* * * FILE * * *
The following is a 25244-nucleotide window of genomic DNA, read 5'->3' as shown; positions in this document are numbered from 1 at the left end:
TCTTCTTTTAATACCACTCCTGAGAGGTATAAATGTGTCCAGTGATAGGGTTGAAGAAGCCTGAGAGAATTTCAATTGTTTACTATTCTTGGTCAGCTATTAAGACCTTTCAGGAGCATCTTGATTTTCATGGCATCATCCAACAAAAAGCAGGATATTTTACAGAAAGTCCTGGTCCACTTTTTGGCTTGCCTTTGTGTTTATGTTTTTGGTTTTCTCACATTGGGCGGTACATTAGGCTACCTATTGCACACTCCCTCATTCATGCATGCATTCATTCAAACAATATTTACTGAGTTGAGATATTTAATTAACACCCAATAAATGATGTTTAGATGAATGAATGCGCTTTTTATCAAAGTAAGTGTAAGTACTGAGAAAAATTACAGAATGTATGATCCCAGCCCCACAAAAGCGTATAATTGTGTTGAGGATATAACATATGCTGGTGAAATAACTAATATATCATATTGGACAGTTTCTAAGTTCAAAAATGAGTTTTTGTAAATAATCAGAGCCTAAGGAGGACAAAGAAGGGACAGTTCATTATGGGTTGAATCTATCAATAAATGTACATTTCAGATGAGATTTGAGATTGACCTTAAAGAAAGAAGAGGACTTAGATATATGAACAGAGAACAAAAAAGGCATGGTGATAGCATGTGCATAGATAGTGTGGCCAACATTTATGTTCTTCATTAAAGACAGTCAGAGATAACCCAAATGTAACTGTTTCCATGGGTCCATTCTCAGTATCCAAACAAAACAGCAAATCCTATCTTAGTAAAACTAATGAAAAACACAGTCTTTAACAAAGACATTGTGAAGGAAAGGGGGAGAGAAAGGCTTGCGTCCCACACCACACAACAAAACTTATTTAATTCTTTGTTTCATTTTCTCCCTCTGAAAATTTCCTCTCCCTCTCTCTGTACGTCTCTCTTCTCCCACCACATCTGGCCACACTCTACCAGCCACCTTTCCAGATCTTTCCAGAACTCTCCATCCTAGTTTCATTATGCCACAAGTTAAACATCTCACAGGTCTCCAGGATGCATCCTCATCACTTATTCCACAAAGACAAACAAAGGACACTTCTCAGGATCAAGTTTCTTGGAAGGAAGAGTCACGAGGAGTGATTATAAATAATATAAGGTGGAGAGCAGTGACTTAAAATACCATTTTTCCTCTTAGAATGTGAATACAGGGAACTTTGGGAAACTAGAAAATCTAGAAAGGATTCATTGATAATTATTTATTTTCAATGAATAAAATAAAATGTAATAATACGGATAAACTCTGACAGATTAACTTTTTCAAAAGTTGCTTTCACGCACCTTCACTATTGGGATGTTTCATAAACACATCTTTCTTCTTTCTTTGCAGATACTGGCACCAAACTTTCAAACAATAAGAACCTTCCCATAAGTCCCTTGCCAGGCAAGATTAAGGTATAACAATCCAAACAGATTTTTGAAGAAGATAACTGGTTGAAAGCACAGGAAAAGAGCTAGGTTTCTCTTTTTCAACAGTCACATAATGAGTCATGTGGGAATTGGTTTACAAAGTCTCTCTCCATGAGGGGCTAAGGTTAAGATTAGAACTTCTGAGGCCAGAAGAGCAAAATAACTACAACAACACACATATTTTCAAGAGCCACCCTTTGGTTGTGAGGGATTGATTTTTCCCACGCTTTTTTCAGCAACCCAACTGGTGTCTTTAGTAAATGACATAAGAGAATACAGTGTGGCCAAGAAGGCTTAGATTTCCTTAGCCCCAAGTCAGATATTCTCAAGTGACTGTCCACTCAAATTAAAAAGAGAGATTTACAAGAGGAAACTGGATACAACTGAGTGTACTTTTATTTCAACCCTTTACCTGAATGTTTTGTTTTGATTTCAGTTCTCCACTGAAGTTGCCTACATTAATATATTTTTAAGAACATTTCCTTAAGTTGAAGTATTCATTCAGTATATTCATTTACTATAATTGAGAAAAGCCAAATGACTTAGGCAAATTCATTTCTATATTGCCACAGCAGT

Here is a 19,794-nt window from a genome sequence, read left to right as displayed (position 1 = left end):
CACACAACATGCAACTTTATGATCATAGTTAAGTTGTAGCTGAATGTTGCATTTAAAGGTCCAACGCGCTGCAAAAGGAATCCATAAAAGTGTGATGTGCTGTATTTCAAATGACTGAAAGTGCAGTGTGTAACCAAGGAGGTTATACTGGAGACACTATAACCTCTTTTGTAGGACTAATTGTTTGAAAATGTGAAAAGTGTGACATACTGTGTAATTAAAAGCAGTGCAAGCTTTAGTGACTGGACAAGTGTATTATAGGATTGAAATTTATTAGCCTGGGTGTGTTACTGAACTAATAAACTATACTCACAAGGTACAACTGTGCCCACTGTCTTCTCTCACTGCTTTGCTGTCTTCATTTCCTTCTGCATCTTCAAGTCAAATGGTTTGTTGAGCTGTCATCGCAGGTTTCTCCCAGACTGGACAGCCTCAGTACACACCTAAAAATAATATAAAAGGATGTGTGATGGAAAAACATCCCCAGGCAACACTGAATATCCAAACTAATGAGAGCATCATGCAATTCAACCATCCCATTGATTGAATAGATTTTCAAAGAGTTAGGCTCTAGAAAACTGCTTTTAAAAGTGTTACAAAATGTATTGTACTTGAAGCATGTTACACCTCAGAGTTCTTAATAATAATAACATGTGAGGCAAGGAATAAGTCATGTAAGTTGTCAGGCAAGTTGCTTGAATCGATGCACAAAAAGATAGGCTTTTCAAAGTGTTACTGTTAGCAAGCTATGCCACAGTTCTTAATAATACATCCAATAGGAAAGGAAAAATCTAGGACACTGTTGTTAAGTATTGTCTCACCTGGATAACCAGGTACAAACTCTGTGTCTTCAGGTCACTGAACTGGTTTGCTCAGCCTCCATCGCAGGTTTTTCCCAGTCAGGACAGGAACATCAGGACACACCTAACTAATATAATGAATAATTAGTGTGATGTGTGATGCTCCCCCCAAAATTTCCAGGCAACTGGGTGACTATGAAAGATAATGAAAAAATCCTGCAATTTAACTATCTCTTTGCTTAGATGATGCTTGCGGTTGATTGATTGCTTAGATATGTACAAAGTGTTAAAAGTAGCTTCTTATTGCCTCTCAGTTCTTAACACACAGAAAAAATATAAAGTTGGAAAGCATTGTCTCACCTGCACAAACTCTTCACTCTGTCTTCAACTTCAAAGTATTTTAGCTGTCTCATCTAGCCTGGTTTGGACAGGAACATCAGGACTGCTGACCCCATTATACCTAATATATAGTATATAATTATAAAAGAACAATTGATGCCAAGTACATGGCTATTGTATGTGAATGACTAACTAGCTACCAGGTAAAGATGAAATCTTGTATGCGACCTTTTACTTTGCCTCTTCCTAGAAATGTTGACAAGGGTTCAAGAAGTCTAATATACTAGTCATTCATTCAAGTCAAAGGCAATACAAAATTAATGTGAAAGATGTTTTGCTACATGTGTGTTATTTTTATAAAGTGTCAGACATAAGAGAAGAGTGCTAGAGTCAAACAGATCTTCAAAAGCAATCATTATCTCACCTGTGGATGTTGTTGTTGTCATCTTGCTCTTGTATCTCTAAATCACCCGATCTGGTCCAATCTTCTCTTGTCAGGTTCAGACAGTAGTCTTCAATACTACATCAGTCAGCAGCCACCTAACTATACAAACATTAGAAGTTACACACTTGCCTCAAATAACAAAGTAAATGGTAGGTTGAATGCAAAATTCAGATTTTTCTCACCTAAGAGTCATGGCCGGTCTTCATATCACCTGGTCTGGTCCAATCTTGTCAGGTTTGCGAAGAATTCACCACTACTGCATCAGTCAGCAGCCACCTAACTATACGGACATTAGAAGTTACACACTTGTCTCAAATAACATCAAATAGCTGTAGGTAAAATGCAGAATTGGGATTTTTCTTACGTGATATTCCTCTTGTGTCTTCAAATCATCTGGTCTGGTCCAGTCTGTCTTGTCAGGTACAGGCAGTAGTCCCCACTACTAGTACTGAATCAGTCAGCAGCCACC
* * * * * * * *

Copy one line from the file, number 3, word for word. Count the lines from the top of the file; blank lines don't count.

Here is a 19,794-nt window from a genome sequence, read left to right as displayed (position 1 = left end):